Saxa Politica: Checking the Privilege of International Students

November 2, 2015

When I tell other people that I am an international student, what vague group are others unconsciously associating me with? Do I join the ranks of the few foreign celebrities here in there in the undergraduate population, from the handsome Crown Prince of Jordan to the charming Korean pop star Roy Kim? Or do I join the groups of students who get to go on leisure trips to Europe for spring break and party at clubs in downtown D.C. every weekend?

In this day and age where the discourse in higher education has focused on how universities can allow students from all socioeconomic backgrounds to thrive, many incorrectly assume that international students fall on the higher end of the privilege spectrum. For example, I am acutely aware that my parents are shouldering the entire cost of my Georgetown education without receiving any financial aid. And while some people may spend the upcoming Thanksgiving break on campus, I know that I have a plane ticket waiting for me to go home to Hong Kong every winter break.

It is painful to talk about money at college with your peers, and even more so as an international student. To have my parents shoulder the very high cost of my undergraduate education is not at all a privilege; it is a burden and a responsibility that I am failing to take. I worry that the money my parents are spending on my education is at the expense of my brother’s. I desire to be financially independent, to apply for a paid on-campus job, to earn a wage to pay for my own groceries and phone bills, to hustle my way to my future. After all, not all international students come from families who can connect their children to cushy investment banking jobs, have royal blood, or moonlight as pop stars. I certainly am not one of them: both my parents were the first to get bachelor’s degrees in their families and grew up in government-subsidized housing before they could work their way up to the middle class.

I feel as if I am, in essence, simply here to give Georgetown money. The Office of Student Financial Services does not list any merit-based scholarships for non-U.S. citizens to apply to. The aid that is available is for refugees or students “from war-torn areas of the world with demonstrated financial need—and they certainly deserve all the help they should get. So, even though I want to take as much responsibility as I can to independently finance my own existence in the United States, I simply can’t.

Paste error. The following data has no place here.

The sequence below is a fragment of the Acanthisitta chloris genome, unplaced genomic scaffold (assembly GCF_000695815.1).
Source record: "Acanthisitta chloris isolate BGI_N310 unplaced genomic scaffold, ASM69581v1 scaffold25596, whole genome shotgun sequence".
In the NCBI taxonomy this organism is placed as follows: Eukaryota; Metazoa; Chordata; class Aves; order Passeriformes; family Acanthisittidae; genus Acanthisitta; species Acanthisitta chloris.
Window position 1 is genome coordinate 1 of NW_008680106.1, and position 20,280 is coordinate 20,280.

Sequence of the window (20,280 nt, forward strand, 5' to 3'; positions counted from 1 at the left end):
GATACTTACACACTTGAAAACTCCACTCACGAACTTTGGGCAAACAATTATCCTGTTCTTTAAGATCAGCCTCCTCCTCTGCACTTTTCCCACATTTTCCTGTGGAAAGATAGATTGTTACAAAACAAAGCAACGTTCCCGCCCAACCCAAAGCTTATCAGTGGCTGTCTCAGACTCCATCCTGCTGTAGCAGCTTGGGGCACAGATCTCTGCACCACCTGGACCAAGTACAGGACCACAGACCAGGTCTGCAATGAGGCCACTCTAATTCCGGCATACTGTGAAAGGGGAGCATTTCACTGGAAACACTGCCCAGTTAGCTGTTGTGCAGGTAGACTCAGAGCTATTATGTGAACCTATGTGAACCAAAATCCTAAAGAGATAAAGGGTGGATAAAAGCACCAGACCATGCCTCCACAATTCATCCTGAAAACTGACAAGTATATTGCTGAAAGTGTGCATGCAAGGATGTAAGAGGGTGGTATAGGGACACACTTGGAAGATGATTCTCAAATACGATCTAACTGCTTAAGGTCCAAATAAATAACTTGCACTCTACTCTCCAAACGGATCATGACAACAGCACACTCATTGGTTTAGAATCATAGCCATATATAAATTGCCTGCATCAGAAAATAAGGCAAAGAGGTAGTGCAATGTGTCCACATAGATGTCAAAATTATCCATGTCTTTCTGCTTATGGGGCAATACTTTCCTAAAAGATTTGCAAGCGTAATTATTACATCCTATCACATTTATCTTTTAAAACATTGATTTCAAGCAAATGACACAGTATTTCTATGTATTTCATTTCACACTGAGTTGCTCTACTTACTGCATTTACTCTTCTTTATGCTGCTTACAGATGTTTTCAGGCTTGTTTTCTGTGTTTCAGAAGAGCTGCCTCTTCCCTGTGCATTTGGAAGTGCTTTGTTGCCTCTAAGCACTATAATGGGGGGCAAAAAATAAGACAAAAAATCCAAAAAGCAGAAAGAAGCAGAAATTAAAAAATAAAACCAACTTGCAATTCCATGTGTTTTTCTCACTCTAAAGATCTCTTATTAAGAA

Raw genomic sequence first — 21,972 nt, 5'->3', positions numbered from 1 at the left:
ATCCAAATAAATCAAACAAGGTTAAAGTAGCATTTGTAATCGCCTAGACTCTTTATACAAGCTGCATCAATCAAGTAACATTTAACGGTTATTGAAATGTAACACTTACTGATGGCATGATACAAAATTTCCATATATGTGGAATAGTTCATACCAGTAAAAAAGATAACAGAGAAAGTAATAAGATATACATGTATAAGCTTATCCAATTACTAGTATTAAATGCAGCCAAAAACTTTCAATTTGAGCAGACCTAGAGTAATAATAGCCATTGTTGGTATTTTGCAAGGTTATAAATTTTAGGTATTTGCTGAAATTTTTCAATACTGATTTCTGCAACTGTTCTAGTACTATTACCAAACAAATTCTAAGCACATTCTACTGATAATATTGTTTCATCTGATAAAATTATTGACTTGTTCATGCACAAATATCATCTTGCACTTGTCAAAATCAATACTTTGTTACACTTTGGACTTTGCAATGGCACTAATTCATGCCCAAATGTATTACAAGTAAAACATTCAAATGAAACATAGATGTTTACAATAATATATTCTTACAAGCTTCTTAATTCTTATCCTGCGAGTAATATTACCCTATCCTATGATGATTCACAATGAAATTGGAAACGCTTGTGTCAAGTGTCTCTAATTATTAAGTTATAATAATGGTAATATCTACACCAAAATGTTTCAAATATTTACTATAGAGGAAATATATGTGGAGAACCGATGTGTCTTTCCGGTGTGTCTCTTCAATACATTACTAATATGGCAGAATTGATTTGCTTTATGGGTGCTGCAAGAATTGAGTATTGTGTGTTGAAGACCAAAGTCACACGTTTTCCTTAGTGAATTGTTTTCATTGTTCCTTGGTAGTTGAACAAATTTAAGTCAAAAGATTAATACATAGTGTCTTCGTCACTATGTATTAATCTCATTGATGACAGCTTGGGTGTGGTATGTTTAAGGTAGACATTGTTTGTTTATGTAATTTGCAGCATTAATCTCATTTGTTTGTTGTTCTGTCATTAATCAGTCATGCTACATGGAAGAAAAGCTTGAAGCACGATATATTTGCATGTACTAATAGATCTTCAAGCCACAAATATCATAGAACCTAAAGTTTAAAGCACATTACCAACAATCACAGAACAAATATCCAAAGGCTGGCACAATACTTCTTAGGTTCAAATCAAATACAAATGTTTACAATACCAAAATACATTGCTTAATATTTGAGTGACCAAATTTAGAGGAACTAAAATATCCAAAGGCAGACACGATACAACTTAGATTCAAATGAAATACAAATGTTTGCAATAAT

Moreover, based on my own experience, international students face plenty of other restrictions, simply because of the type of passport we hold or the visa restrictions that we must follow to avoid getting deported. If I want to have an internship, unpaid or paid, over the summer, I would have to enroll in an internship course and be billed for the one credit hour on top of registering my employment with the Department of Homeland Security. I tend to ignore the otherwise very helpful emails from the Office of Fellowships, Awards, and Resources because the very first requirement of most of the opportunities and study abroad grants they promote is a citizenship requirement.

There is also little point in trying to score a full-time job at the career fairs that the Career Center holds in the Leavey Hotel, because I know the chances that any potential employer would want to sponsor my temporary employment visa is virtually nil. The Career Center invites a company called Passport Career to provide presentations to international students. I sat in on one this January, and I didn’t find it very helpful: the presenter spent much of her time emphasizing the importance of English proficiency, as if Georgetown’s international students didn’t have any, and explained how we could get a job at the UN by directly emailing an employee with our resumes.

Of course, one would argue that as a part of a group who generally does not pay taxes, I should not be entitled to scholarships and grants that receive money from the federal government, nor should my student visa entitle me to an American job. We only make up a fraction of the general student population, so it makes sense that many of the opportunities that they broadcast aren’t targeted at us.

I only wish, however, that the university could give those international students who aren’t celebrities or from royalty that little bit more help with their money and their futures. The Office of Global Services should be more than a place where international students can work out their visa problems. Instead of telling us on a sad-looking tab on its website that in order to stay in the U.S. after graduation, we “should be applying to 30-40 jobs at once, not just 3-4,” perhaps it could help build a worldwide alumni network based on all the data they have on international graduate and undergraduate students. The Career Center could also do its part by holding information sessions for overseas opportunities, something that would benefit both international students who can better know what they are able to pursue when they return home and American students who want to pursue a career abroad.

My decision to come to Georgetown was not a light one, and my citizenship status should not limit the scholarship and career opportunities that I want to access. Until that day comes, I will continue to see myself as a second-class student, here to give my school all my parent’s money while missing out on many of the rewards it could provide me.


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